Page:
Morality Play by Barry Unsworth tells the story of a troupe of actors in 14th century England who become involved in the murder of a young boy. As they investigate the crime for the purposes of producing a play based on it, they become increasingly aware of the inconsistencies that pervade the case against the girl accused by the authorities. The actors soon find themselves well over their heads, embroiled in a mystery that involves far more than a peasant boy's death, a play whose actors are the most powerful men in all of England.
Unsworth's characters make up one of the strongest points of this novel. The narrator, Nicholas, is insightful and philosophical yet not to the degree that he becomes alienating to the reader. He is given a fully fleshed out and flawed personality so that he does not merely become the lens through which we view the novel's world but is instead a character on par with any of the others in the book. Martin Ball, the head of the group is perhaps the most fascinating of the actors. From the outset, Unsworth prepares us for this man's uniqueness and consequent dangerousness. In a time where creativity is not looked highly upon in the ranks of the peasantry, Martin is a dangerous person to be associated with. He is not content to continue performing the same tired out, formulaic Biblical plays and wants to experiment with an entirely new method of theatre. Casting aside convention, he attempts to depict contemporary life through art, a risky move even in today's culture and outrageous in the 14th century. Martin is very much a visionary, and I had the impression while reading this novel that had he been born a few hundred years later, he would have been a successful and famous playwright. Thus, Unsworth adds a sense of mournful irony to the character of Marin Ball, for both author and reader are aware of the subsequent developments in theatre that would allow men like Martin creative liberty in their writing. For his own time however, Martin is an oddity and is the driving force behind the group's investigation of the town's murder.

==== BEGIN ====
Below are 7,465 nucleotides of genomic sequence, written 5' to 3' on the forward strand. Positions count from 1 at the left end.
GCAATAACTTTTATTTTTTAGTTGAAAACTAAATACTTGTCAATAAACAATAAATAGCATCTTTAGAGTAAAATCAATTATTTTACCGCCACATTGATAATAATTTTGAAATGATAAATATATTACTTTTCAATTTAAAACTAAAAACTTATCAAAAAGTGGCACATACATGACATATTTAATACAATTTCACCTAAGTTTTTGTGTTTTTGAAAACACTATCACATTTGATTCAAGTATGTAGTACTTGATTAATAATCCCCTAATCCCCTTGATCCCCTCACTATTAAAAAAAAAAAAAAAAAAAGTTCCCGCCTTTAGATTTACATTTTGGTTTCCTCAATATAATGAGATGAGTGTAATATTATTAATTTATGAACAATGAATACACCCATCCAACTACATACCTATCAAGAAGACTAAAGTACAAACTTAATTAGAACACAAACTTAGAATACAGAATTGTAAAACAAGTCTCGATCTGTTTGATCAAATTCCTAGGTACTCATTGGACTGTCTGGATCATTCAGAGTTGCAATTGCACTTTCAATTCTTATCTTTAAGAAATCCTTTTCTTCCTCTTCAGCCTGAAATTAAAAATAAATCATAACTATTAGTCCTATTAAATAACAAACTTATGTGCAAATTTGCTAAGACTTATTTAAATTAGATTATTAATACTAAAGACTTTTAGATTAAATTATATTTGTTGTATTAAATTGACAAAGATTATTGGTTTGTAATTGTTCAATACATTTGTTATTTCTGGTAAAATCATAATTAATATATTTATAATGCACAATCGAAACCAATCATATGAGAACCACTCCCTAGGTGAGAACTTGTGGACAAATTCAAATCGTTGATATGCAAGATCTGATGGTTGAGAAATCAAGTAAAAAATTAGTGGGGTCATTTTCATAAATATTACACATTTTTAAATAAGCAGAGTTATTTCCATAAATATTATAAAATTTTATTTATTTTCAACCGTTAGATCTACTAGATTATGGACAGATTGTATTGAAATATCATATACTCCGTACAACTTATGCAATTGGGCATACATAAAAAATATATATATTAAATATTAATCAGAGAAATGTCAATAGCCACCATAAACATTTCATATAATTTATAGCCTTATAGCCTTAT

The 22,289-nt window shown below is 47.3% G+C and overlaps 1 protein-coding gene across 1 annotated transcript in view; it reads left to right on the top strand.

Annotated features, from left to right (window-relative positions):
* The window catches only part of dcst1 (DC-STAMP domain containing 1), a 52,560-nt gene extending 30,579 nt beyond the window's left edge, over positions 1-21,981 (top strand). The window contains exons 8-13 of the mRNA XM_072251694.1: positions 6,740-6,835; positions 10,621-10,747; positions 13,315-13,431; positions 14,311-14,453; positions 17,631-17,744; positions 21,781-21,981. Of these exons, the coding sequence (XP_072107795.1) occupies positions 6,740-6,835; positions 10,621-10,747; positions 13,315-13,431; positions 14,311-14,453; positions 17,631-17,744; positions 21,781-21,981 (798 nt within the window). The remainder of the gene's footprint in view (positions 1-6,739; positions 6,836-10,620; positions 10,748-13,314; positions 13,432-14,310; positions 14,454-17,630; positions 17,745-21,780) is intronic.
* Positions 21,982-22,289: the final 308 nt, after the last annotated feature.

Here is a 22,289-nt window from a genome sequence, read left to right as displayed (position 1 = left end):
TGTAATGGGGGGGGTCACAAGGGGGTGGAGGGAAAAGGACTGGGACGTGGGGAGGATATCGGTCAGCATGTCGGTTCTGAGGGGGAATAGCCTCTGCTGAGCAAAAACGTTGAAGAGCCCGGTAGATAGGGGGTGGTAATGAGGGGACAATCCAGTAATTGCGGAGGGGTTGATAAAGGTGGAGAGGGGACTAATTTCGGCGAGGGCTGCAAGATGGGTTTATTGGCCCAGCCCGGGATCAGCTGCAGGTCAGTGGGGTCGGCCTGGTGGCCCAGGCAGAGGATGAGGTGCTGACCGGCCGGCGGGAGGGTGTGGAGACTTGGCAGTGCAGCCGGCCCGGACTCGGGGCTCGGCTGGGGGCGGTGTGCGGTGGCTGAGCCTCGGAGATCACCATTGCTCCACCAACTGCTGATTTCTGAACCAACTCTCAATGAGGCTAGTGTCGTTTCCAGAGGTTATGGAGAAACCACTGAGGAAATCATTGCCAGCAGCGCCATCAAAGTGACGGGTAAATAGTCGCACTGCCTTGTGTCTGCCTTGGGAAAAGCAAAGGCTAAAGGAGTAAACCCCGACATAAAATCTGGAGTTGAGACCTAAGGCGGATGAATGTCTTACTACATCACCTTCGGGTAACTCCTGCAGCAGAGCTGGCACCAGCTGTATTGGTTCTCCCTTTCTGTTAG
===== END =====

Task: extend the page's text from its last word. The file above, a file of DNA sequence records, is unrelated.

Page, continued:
Throughout this short novel, we are presented with fascinating snippets of Nicholas' philosophy. His commentary contains deep insight into issues relevant to his own time as well as the world in general. Nicholas extols the idea that everyone is an actor, performing upon one of the many hierarchical stages that make up the world. It is a similar sentiment to that expressed by Shakespeare in his famous quotation, "All the world's a stage, and all the men and women merely players." Unsworth takes the often cited analogy of the world being a stage and explores the depths of their likenesses. By the end of the novel, Unsworth has you seeing the world in the same way as Nicholas who, his transformation to actor complete, views the entire world as a series of ranked stages. Morality Play is more than just a mystery; it is a profound examination of the nature of acting and the effects of playing a role. I highly recommend it as a deep and compelling novel with an unusual take on both historical fiction and mystery.